In chapters 2 through 4, then, I move to more territorially solid spaces of policy production: welfare offices, community service organizations, and the lives of poor single mothers. I chose as my research sites two small cities: Kingston, in Aotearoa/New Zealand; and Riverview, in Alberta.* Neither site is a metropolitan center—Kingston has a population of roughly 120,000 and Riverview 90,000—and neither is a location of official policy making. Situating myself in Riverview and Kingston thus provided an opportunity to address a gap in the policy and welfare reform literature related to scale by exploring how policies constructed in urban centers articulate in mid-size centers. This focus serves to balance the prevailing emphases on large metropolitan areas in current research on neoliberalism and restructuring.

 

In chapter 2, I focus on the work of policy providers employed in the Riverview and Kingston welfare offices. As the executors of policy, welfare providers are the means by which new policy practices and the ideas informing them are put into place. Located in the borderland between the bureaucracy and the population it is designed to serve (and police), welfare providers are situated differently from policy élites, who neither interact directly with clients nor administer policy; they thus have different kinds of knowledges of how the welfare bureaucracy operates and of some of the determining features and vicissitudes of clients’ lives. Providers translate policy mandates in light of these knowledges, assembling approaches to policy and to their clients that reflect the articulation of policy with the requirements of their institutional locations. These assemblages depart from as much as replicate official mandates and frameworks.

 

Circuits of policy movement and translation are comprised not only of government élites and official providers, however, but also of an unofficial, amorphous constellation of providers working in a range of non-governmental organizations. Occupying a different kind of in-between space than welfare providers, community service providers assist clients in navigating the welfare bureaucracy and provide extra social and material support in an attempt to fill in the gaps left by deficient systems of official provision. In chapter 3, then, I explore community service providers’ translations of welfare policy in the context of their institutional and societal locations. These locations provide unique positionings vis-à-vis both the state and welfare clients, offering different kinds of knowledge that articulate with agendas that serve to simultaneously criticize and buttress state interests.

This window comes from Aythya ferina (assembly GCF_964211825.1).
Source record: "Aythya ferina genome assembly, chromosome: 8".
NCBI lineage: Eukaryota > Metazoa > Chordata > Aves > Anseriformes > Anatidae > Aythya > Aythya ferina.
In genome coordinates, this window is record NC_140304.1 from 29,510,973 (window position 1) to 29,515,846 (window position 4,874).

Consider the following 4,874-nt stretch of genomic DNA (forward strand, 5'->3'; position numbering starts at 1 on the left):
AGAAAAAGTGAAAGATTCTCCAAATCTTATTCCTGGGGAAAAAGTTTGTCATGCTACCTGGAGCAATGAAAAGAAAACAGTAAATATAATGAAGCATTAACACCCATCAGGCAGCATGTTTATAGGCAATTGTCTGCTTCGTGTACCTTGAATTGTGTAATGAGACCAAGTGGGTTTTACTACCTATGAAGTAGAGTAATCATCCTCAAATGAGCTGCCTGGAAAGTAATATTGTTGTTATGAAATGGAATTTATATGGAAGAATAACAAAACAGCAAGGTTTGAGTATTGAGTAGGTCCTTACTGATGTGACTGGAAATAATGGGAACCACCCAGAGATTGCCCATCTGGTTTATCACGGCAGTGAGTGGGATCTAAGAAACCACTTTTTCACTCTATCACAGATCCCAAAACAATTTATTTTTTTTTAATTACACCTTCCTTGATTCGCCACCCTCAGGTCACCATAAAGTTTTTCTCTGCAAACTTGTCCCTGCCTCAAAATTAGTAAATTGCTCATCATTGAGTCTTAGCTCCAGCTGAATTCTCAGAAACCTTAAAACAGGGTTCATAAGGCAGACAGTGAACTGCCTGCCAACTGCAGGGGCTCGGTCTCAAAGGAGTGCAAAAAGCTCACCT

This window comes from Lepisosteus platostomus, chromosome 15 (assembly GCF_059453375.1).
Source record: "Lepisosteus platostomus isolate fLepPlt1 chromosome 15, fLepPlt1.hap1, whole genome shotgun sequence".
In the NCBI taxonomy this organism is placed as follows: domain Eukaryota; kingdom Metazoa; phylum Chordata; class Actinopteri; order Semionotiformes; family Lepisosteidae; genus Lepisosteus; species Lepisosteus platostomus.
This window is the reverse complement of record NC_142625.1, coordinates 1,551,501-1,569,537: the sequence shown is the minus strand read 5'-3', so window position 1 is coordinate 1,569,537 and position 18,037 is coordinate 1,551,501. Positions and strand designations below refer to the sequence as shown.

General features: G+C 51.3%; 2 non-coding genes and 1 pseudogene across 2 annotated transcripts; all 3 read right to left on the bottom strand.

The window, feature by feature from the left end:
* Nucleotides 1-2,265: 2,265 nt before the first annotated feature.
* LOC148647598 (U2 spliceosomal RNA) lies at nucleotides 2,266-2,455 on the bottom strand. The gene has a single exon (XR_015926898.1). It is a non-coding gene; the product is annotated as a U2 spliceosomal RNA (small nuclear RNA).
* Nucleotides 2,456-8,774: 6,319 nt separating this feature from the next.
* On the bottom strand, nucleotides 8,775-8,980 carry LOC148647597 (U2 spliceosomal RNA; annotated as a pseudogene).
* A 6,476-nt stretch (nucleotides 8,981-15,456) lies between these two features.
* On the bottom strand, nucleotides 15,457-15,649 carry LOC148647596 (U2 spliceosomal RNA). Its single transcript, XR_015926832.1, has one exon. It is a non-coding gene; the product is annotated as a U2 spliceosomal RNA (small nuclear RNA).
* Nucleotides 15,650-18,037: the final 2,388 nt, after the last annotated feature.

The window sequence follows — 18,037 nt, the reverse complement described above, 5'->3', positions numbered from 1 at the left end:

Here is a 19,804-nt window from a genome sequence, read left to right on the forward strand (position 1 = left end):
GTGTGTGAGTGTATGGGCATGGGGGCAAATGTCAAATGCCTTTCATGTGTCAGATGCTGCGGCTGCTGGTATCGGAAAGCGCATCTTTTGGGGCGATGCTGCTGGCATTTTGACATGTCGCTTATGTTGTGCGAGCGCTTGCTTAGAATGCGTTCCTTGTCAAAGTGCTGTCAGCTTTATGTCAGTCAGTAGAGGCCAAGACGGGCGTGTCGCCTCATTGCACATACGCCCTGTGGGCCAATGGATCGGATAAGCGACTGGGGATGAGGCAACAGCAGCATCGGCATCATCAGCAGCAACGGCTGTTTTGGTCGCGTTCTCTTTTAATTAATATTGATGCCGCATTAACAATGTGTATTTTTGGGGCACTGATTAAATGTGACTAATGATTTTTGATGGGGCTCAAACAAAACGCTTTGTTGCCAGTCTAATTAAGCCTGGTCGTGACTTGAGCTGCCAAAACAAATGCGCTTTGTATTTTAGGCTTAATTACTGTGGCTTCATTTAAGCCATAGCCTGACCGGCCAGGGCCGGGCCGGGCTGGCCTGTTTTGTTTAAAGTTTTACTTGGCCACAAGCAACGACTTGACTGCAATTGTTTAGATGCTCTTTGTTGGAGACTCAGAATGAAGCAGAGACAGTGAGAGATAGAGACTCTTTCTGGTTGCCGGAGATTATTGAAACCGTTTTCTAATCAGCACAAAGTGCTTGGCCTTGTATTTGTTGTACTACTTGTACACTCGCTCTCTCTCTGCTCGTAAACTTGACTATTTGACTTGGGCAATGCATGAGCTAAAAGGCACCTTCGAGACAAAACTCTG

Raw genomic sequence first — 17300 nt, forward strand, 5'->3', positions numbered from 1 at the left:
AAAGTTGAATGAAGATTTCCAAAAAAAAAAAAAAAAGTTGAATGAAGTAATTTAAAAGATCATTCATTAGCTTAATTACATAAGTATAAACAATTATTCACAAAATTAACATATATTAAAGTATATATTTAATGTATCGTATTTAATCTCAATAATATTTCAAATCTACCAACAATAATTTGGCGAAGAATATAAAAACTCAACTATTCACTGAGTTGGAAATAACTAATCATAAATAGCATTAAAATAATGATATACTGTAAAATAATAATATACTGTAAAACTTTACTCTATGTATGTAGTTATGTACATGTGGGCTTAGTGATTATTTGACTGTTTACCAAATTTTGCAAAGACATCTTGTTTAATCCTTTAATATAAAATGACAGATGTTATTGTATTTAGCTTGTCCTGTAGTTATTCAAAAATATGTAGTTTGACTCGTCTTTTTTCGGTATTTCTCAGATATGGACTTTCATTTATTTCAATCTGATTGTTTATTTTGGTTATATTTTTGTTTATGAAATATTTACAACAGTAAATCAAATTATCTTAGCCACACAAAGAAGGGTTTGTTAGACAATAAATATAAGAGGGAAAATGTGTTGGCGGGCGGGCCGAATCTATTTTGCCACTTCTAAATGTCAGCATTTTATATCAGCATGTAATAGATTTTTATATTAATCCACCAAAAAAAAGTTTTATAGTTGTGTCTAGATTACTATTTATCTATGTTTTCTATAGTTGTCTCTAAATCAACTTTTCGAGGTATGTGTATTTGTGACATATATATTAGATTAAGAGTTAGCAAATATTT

Finally, in chapter 4, I turn to the translation and assemblage work of poor single mothers, exploring their engagements with dominant ideas embedded in policy concerning work, motherhood, independence, poverty, and the proper configurations of person, state, and society. I emphasize the women’s uneven, contradictory articulation of the claims informing welfare reform and workfare, as they interact with policy on the basis of their own knowledges of parenting, employment, and relationships with men, coupled with the various (and often contradictory) interpretations of policy they receive from welfare and community service providers. I explore in particular how poor single mothers translated even that which they absorbed most uncritically (ideas about independent individuality, and about women’s role as mothers) in ways reflective of their situated knowledges, in the process transforming the objects of absorption into something slightly, and, in some cases, radically different from what was intended by policy makers.

 

*Throughout this book I use pseudonyms for towns, community service organizations, and research participants. Although statistical and sociodemographic data are accurate, sources of official documents and reports on Riverview and Kingston have also been disguised.

 

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Catherine Kingfisher is Professor of Anthropology at the University of Lethbridge. She is editor of Western Welfare in Decline: Globalization and Women’s Poverty (2002) and author of Women in the American Welfare Trap (1996). Her research focuses on policy, governance, personhood, gender, and, most recently, happiness and well-being.